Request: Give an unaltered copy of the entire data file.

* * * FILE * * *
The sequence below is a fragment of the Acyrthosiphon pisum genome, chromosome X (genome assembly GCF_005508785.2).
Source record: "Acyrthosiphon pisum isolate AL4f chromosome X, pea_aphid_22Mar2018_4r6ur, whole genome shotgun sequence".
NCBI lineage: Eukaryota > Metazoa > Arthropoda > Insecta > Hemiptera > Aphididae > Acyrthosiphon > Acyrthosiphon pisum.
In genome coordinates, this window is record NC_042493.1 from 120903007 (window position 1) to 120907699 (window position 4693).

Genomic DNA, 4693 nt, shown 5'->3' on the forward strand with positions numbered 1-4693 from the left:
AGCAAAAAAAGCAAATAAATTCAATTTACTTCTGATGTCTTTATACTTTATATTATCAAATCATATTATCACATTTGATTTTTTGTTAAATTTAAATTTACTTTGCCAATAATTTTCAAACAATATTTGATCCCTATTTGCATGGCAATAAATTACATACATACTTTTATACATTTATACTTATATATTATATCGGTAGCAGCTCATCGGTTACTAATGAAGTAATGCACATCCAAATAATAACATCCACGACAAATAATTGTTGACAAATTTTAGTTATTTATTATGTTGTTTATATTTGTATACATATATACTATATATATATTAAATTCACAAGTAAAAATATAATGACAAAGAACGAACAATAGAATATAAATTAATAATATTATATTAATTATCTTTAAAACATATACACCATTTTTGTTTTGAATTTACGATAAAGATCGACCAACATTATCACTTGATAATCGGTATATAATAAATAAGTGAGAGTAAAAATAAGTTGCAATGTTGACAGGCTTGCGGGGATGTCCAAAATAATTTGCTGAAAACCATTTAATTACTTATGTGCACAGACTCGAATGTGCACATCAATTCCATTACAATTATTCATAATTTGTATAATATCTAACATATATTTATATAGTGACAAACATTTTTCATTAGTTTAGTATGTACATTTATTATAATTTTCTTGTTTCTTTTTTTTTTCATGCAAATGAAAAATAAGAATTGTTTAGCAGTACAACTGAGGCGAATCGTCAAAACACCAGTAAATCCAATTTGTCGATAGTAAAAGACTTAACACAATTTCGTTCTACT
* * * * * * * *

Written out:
The sequence below is a fragment of the Acyrthosiphon pisum genome, chromosome X (genome assembly GCF_005508785.2).
Source record: "Acyrthosiphon pisum isolate AL4f chromosome X, pea_aphid_22Mar2018_4r6ur, whole genome shotgun sequence".
NCBI lineage: Eukaryota > Metazoa > Arthropoda > Insecta > Hemiptera > Aphididae > Acyrthosiphon > Acyrthosiphon pisum.
In genome coordinates, this window is record NC_042493.1 from 120903007 (window position 1) to 120907699 (window position 4693).

Genomic DNA, 4693 nt, shown 5'->3' on the forward strand with positions numbered 1-4693 from the left:
AGCAAAAAAAGCAAATAAATTCAATTTACTTCTGATGTCTTTATACTTTATATTATCAAATCATATTATCACATTTGATTTTTTGTTAAATTTAAATTTACTTTGCCAATAATTTTCAAACAATATTTGATCCCTATTTGCATGGCAATAAATTACATACATACTTTTATACATTTATACTTATATATTATATCGGTAGCAGCTCATCGGTTACTAATGAAGTAATGCACATCCAAATAATAACATCCACGACAAATAATTGTTGACAAATTTTAGTTATTTATTATGTTGTTTATATTTGTATACATATATACTATATATATATTAAATTCACAAGTAAAAATATAATGACAAAGAACGAACAATAGAATATAAATTAATAATATTATATTAATTATCTTTAAAACATATACACCATTTTTGTTTTGAATTTACGATAAAGATCGACCAACATTATCACTTGATAATCGGTATATAATAAATAAGTGAGAGTAAAAATAAGTTGCAATGTTGACAGGCTTGCGGGGATGTCCAAAATAATTTGCTGAAAACCATTTAATTACTTATGTGCACAGACTCGAATGTGCACATCAATTCCATTACAATTATTCATAATTTGTATAATATCTAACATATATTTATATAGTGACAAACATTTTTCATTAGTTTAGTATGTACATTTATTATAATTTTCTTGTTTCTTTTTTTTTTCATGCAAATGAAAAATAAGAATTGTTTAGCAGTACAACTGAGGCGAATCGTCAAAACACCAGTAAATCCAATTTGTCGATAGTAAAAGACTTAACACAATTTCGTTCTACT